I believe it is and will be one of most growing industries â€“ body maintenance and enhancement. There must be a lot of local practices worth revisiting and possibly spreading. Some intimate snapshots from Chinese ear cleaning (making sure your ears are in good working order and cleaned) and suction cup treatment (boost your circulation) sessions, thanks to the co-adventurers who were not camera-shy.
the suction cups left my back in red polka dot pattern for a couple of weeks afterwards.
In Chengdu, you see various objects are hanging or arranged to be used in what some of you and I might call public space. Without the familiar layer of protection that is common in other places, like an extra glass wall or plastic wrap. I could not help thinking of the word â€˜exposedâ€™ for these objects: Exposed to the open air, exposed to potential germs and dirts, exposed to public eyes, exposed to theft. But obviously my perception is contrived – as I spent the whole of my life living in densely populated cities where houses did not include much of outdoor or semi-public space. Where do you draw the boundary of where your â€˜privateâ€™ space ends?
Do you remember shops in the movie Blade Runner where people could buy spare parts, whatever it is you are looking for, like eyeballs? When you use things beyond its expected or intended duration that they are designed for, spare parts are inevitable. People live longer. Second-hand goods trading extend lifetime of things.
Among those things, there are a lot of battery-operated devices, increasingly so. I personally donâ€™t remember having used any electronic device long enough to see its battery life drained of it, except my first electronic tooth brush. The very first model from Braun lasted 7 years of use with me before its battery gave up, which was not replaceable. My father once collected 7 motorola startec batteries from his friends who were changing their phones to newer models because he did not want to ever change his mobile phone (as it was the last simple model in the market, he claimed). He did survive on those scavenged batteries for a couple of years, but eventually had to give up as it became impossible to get more batteries for that model and repair service too costly. He was alone; too few people shared his interest in the market to support him to use his mobile phone that long.
In the back alleys of the huge mobile phone district in Chengdu, you will see many â€˜inofficialâ€™ shops serving the popular needs of their customers â€“ including repairs and spare parts. Easy-to-lose items like stylus, consumables like battery, and cosmetic items like phone covers and protective cases are all vibrantly traded here. They are offered alongside of numerous mobile phones that are made more affordable.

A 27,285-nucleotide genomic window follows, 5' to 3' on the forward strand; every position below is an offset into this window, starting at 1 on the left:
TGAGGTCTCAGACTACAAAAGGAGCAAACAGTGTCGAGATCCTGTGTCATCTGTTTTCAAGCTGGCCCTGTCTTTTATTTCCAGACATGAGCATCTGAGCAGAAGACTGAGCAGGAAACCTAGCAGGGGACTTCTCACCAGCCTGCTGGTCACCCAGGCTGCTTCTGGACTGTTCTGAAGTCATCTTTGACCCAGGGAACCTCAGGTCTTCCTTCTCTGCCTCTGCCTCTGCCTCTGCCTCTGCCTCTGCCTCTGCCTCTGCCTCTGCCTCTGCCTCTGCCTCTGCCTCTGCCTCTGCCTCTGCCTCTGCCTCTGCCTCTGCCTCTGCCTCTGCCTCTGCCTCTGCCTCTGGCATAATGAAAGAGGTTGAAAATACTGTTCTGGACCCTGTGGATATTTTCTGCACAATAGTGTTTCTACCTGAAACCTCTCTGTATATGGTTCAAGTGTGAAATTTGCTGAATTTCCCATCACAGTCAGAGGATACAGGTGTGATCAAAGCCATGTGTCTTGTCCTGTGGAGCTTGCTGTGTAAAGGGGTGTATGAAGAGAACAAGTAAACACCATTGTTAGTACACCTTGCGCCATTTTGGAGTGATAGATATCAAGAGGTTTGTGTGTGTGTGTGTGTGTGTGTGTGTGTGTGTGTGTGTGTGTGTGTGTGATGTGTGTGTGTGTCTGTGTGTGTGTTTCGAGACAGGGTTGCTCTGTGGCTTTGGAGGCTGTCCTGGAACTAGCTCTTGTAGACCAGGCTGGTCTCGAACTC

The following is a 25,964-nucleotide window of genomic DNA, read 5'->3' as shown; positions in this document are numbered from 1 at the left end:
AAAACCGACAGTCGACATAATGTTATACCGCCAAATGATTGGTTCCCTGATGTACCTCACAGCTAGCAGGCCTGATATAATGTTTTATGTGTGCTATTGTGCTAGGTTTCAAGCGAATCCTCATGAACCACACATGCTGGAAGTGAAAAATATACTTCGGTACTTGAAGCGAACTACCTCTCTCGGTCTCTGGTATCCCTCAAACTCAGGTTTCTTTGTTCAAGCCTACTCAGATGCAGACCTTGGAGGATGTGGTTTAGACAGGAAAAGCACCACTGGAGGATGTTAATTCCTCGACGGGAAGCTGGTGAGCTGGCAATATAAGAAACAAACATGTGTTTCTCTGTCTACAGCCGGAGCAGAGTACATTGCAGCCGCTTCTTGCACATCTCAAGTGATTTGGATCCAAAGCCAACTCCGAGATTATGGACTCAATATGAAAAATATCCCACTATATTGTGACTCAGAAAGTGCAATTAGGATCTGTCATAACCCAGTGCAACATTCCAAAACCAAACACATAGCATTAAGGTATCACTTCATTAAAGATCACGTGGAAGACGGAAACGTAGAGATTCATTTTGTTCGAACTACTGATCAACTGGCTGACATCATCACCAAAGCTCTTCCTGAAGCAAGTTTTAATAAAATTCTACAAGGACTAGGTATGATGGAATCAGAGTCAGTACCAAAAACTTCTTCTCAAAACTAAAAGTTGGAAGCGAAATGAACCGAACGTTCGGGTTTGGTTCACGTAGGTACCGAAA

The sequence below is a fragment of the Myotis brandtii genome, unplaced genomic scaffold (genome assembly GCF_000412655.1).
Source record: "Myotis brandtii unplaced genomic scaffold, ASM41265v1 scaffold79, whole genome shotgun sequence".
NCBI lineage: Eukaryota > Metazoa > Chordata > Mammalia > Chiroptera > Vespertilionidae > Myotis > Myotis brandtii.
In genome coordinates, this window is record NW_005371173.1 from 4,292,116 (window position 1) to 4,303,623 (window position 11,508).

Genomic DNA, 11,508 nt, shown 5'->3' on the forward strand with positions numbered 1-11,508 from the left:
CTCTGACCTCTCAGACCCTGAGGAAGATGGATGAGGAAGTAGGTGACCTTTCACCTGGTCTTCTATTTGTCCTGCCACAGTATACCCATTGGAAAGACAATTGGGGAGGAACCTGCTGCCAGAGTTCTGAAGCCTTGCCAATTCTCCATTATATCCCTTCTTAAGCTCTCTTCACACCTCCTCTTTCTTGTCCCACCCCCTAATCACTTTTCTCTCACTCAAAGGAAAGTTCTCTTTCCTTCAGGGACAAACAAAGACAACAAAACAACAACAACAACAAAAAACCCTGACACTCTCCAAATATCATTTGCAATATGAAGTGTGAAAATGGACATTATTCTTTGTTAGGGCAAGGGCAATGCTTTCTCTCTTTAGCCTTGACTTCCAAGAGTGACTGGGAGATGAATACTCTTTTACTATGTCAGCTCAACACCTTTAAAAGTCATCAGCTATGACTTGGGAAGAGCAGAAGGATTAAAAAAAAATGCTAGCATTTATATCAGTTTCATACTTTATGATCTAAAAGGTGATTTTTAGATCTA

Who do you think would buy extra batteries, and why? Some design decisions, intended or not, have the bigger impact on productsâ€™ lifecycle in the hands of people.
In the market â€“ I noticed this universal battery charger, which was sold to me at 10 yuan (~1 UK pound). This charger can be adjusted to fit any type of popular mobile phone batteries. Recently we saw many nice ideas to reduce waste generated around charging, like a smarter charger to prevent overcharging or making a universal charger standard. I am not sure how safe this product is, but thought itâ€™s quite a neat idea.
One of the sweetest moments in staying at hotels is to find the adapter in the room that accepts plugs of all shapes. This hotel added on a whole extension unit to accommodate all possible gadgets a traveler may carry.
Managing to get the Internet connection in the room first time is a moment of relief. Many hotels, or the ISP prepare customized start page for that first moment. Regardless of how wisely the start page is chosen, or how jet lagged you are â€“ this first page adds to your notion of where you are. On a side note, I understand that Internet connection cost varies a lot depending on the country and hence there are many reasons why some hotels still cannot afford to provide it for free for guests. But I loathe at hotels in the Internet-developed world, especially large corporate hotel chains that still offer internet connection at the ridiculous cost of almost 10% of daily room rate. It will be increasingly comparable to the concept of charging for the use of toilet separately from the room rate for guests.
At a hotel I stayed in Chengdu, China in November 2008.